Debbie Reynolds was one of the last living icons of the studio system. Her breakthrough role was in Singin’ In The Rain (1952), opposite Gene Kelly and Donald O’Connor. Though Ms. Reynolds played the wide-eyed innocent in the 1950’s, her real life was far from her on-screen persona. She was married three times, her first husband, the late crooner Eddie Fisher was the father of her children, Carrie (of Star Wars fame) and Todd. Eddie infamously left his wife and children for Elizabeth Taylor after the death of Ms. Taylor’s third husband, Mike Todd. Enduring two more divorces and bankruptcy, Debbie Reynolds will stay in our collective consciousness as one of the legends of old Hollywood.
I have to admit that while I admired Ms. Reynolds for her decades long career, my favorite role of hers will be Bobbi Adler, Grace Adler’s(Debra Messing) mother on Will and Grace.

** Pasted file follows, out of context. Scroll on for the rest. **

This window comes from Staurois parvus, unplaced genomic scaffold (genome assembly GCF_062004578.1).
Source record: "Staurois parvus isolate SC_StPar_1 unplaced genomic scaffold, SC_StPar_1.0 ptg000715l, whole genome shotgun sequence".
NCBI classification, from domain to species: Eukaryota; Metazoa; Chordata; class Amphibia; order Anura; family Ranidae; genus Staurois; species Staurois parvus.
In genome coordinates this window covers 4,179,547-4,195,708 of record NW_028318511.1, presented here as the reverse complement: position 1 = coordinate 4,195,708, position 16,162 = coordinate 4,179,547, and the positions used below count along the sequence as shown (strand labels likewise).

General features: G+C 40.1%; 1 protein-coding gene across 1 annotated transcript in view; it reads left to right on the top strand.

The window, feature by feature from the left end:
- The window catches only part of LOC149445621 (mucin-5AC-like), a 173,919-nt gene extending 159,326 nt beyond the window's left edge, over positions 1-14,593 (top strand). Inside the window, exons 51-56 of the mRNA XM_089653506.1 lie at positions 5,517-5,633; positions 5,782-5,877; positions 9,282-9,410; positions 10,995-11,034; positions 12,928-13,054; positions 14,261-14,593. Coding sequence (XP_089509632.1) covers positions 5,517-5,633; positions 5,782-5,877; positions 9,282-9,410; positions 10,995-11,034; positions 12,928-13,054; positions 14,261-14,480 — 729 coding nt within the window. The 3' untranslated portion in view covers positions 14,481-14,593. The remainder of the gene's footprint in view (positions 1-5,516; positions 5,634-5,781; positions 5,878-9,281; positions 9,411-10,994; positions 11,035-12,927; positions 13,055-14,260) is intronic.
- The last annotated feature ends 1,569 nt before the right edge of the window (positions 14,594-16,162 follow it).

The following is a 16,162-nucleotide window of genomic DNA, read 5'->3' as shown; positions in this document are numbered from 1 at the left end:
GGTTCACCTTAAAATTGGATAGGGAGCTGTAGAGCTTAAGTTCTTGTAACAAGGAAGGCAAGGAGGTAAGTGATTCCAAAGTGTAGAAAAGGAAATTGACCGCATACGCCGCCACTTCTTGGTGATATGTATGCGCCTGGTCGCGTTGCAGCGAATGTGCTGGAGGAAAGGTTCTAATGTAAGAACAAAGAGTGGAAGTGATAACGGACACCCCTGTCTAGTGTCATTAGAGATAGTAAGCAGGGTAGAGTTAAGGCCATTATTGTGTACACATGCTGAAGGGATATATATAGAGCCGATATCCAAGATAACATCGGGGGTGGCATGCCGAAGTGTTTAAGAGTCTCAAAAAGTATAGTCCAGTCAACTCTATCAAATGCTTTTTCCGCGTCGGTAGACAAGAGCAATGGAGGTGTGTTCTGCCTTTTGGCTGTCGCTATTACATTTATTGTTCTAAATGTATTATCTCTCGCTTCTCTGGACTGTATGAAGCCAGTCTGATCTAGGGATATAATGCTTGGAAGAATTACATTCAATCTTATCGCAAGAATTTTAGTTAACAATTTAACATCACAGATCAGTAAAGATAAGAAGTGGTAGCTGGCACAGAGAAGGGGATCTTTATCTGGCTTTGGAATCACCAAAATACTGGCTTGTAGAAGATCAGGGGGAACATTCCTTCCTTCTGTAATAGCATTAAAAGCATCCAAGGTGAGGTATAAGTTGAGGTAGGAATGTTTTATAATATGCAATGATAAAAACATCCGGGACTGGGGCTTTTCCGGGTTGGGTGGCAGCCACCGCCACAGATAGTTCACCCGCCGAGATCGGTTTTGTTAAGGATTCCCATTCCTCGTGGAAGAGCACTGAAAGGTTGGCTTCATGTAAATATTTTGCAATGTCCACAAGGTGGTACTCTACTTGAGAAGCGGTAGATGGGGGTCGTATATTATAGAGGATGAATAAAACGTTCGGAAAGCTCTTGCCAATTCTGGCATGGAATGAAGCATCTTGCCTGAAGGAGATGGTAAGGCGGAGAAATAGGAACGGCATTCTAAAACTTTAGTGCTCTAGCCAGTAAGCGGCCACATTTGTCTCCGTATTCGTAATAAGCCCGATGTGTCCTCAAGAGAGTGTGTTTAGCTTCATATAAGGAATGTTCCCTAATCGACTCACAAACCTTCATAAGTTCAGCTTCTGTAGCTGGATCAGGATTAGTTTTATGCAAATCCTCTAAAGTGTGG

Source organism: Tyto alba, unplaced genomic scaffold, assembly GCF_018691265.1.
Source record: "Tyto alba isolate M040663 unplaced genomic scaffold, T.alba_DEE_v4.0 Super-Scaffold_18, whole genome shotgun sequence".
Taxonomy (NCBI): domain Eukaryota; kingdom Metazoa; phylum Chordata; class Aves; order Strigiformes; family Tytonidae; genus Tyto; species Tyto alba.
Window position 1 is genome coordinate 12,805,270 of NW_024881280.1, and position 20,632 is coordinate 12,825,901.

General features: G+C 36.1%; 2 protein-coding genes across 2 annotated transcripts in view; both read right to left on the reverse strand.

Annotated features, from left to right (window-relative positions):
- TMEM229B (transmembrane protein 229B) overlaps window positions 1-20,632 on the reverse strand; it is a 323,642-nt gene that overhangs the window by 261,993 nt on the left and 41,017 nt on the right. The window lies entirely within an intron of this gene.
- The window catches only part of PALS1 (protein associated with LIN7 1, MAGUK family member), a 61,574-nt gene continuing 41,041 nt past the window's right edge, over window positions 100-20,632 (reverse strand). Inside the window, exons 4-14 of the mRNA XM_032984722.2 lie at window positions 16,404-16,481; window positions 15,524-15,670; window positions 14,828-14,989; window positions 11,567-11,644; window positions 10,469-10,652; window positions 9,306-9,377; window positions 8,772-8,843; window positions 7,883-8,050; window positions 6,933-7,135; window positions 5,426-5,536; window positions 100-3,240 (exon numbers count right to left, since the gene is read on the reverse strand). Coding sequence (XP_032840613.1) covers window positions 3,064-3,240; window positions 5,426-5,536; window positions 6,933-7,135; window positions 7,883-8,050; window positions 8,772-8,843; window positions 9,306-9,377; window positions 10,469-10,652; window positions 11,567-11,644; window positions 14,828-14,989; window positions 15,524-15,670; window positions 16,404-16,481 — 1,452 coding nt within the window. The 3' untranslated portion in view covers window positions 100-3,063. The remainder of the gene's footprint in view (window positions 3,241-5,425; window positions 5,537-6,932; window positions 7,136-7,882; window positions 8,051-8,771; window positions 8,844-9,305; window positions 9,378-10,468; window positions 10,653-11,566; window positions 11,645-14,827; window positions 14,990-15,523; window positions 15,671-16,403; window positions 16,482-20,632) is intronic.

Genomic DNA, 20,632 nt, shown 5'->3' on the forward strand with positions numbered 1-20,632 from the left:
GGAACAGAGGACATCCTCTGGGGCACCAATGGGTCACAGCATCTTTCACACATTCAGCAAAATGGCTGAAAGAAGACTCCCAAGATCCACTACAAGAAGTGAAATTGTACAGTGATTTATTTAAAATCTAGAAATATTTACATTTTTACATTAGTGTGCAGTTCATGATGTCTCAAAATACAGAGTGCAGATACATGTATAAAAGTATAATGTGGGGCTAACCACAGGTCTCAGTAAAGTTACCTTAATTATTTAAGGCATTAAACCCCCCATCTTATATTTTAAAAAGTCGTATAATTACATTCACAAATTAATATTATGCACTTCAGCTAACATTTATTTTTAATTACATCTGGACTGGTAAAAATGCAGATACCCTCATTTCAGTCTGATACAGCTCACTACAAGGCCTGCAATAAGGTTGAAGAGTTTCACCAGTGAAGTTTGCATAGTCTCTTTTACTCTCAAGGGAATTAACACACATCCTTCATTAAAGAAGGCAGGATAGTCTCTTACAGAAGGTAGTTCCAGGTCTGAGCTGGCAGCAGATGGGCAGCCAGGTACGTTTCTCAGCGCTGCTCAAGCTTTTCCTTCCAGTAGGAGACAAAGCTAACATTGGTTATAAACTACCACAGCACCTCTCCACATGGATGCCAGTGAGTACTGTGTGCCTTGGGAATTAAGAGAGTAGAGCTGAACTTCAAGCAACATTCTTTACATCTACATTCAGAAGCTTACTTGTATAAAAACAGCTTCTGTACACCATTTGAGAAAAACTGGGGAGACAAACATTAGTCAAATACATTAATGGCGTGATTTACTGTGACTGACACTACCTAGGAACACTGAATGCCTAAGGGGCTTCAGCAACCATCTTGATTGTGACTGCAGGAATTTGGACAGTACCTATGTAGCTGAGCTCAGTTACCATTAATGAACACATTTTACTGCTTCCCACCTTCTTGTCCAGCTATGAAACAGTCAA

In 1976, Carrie Fisher was the teenage daughter of actress Debbie Reynolds and crooner Eddie Fisher. She made her screen debut in the 1975 film, Shampoo. While studying acting in London, she auditioned and won the part of Princess Leia in a new science fiction film, Star Wars. It would forever change her fate.
Recently, Ms. Fisher discovered a series of diaries she wrote while making Star Wars Episode 4: A New Hope. These diaries were published in a new book entitled The Princess Diarist.
What I loved about the book is how candid she was then and continues to be. On one hand, she was a normal teenage girl who was going through the same things that any teenage girl goes through. But few teenage girls can say that the they will go on to be pop culture icons, live in the sometimes perilous life of a celebrity and have an affair with their older and married and with children co-star.